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Camp dels Ninots
Location: Caldes de Malavella (la Selva, Girona)
Cronology: Upper Pliocene
Director: J. Agustí, G. Campeny and B. Gómez
Camp dels Ninots is located in the western part of the town of Caldes de Malavella (Girona). Its name is due to silicifications, in particular opal (SiO2nH2O) since its growth generates several rounded shapes called menilites, popularly known as "ninots" (puppets).
The Camp dels Ninots site is a phreatomagmatic volcanic eruption of Pliocene age (3.1 Ma) which subsequently formed a lake. Such volcanic structures are called "maar". The specific geological conditions, corresponding to lake sedimentation, make it ideal for the preservation of fossils. The appearance of complete skeletons mostly in anatomical connection leads us to consider the site, according to the German term, a fossil-Lagerstätte.
The set of recovered fossils and plant and animal remains provides direct data concerning to the biological environment and climate of the northeast of the Iberian Peninsula during the Upper Pliocene and allows to compare them to climate changes produced in Europe in the last 3 million years.
The lake formed inside the volcano offered optimal conditions for the establishment of ecological dynamics. The animals which died around it were submerged by the water and their bodies were deposited at the bottom of the lake. The characteristics of these waters, sometimes mineral saturated, created the optimal conditions for an excellent conservation of the skeletons that we have discovered.
The faunal remains consist in macrovertebrates, turtles, amphibians, fish and rodents. The macrovertebrates are represented by tapirs (Tapirus arvernensis), bovines (Alephis tigneresi) and rhinoceros (Stephanorhinus jeanvireti). Turtles are represented by the species Mauremys leprosa and Chelydropsis cf. pontica. The fossil assemblage is completed with amphibians like the sharp-ribbed salamander (Pleurodeles cf. sp.), webbed newts (Lissotriton aff. helveticus) and green frogs (cf. Pelophylax perezi), freshwater fish of the group of cyprinids (Leuciscus sp. Luciobarbus sp.) and isolated remains from the rodent Apodemus atavus. All this fauna allows us to study and explain how the environment was and which were the relationships established between these different animal species.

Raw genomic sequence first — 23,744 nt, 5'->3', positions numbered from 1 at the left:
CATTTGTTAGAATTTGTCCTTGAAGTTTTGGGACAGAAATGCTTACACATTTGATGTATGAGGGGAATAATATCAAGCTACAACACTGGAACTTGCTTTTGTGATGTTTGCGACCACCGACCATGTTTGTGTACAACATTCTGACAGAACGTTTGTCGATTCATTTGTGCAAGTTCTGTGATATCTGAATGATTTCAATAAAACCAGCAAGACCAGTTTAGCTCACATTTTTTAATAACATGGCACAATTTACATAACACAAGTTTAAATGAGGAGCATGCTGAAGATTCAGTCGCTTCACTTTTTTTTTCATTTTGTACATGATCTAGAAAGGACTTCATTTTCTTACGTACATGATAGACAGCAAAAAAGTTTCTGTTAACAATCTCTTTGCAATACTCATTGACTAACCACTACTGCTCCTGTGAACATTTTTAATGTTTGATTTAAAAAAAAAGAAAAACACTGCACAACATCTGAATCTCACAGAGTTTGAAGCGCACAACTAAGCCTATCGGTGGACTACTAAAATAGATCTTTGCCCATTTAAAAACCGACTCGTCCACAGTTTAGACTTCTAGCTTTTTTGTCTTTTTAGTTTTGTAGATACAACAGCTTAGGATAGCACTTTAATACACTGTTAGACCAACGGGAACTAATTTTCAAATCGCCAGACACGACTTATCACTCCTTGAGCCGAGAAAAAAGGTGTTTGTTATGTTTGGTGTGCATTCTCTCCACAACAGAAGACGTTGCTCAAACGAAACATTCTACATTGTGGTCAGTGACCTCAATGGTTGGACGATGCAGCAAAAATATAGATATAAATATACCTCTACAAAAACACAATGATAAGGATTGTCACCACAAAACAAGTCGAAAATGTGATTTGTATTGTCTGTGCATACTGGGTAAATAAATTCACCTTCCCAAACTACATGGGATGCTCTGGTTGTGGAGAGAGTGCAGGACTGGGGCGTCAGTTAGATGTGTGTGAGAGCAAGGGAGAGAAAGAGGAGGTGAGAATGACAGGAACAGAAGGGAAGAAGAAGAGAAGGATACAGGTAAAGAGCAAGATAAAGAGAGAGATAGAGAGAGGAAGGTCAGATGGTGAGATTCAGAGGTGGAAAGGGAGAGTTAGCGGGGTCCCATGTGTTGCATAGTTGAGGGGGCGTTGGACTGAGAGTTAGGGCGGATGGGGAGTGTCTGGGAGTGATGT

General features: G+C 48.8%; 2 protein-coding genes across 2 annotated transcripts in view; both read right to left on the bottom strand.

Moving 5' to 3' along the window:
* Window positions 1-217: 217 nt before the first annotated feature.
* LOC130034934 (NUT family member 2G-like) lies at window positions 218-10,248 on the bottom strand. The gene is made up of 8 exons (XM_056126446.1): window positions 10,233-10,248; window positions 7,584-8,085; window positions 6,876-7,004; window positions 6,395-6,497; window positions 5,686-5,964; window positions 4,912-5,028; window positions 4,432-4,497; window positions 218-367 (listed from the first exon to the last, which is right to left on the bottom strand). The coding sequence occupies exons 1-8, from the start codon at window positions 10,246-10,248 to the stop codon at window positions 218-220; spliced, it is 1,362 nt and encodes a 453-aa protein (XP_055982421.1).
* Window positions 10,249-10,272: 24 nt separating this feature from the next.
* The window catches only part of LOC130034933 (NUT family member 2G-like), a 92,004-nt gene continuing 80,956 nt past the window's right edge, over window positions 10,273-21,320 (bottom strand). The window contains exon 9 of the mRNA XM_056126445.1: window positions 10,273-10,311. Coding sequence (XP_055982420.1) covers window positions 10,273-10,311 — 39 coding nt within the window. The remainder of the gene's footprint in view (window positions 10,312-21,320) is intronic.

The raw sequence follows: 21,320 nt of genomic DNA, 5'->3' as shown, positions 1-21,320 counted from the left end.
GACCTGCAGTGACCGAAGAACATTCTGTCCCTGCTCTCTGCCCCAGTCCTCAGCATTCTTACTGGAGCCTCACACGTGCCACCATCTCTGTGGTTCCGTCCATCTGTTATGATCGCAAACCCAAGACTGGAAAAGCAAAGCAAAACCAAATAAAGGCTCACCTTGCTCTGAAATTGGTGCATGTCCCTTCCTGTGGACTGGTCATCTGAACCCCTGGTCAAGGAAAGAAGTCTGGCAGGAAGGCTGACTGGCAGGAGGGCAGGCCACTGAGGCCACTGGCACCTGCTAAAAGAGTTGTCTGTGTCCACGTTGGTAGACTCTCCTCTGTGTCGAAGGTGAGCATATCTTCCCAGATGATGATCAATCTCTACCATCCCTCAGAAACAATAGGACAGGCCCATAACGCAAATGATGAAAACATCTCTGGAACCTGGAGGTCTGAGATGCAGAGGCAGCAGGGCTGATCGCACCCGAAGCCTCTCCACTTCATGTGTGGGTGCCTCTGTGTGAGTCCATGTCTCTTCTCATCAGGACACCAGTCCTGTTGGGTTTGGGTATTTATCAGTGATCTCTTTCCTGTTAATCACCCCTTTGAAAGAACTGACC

The coexistence of Stephanorhinus jeanvireti and Alephis tigneresi, and the paleomagnetic data obtained from all the stratigraphic sequences of the maar, give us a normal polarity (Gauss) for all the sequence with two inverse changes (Kaena and Mammoth), with a sedimentation rate that takes place in 200 ka, situating the fossil layers in 3.1 Ma, near the MN15-MN16 transition.
The flora is abundant and is composed by vegetal macroremains such as leaves imprints, fruits and trunks in the lacustrine clays and pollen remains captured in the sediment. These data correspond to a subtropical climate and landscape, plenty of laurisilva (laurel forest).
In conclusion, systematic fieldworks at the Camp dels Ninots site are revealing a real treasure for international palaeontology and palaeobotany. The large quantity, variability and well-preservation of the recovered assemblage properly make it a fossil-Lagerstätte. Its exceptionality does not only offer a unique opportunity to study an ecosystem from the Pliocene, but it provides paleoenvironmental data to help us understand climate change dynamics developed until today.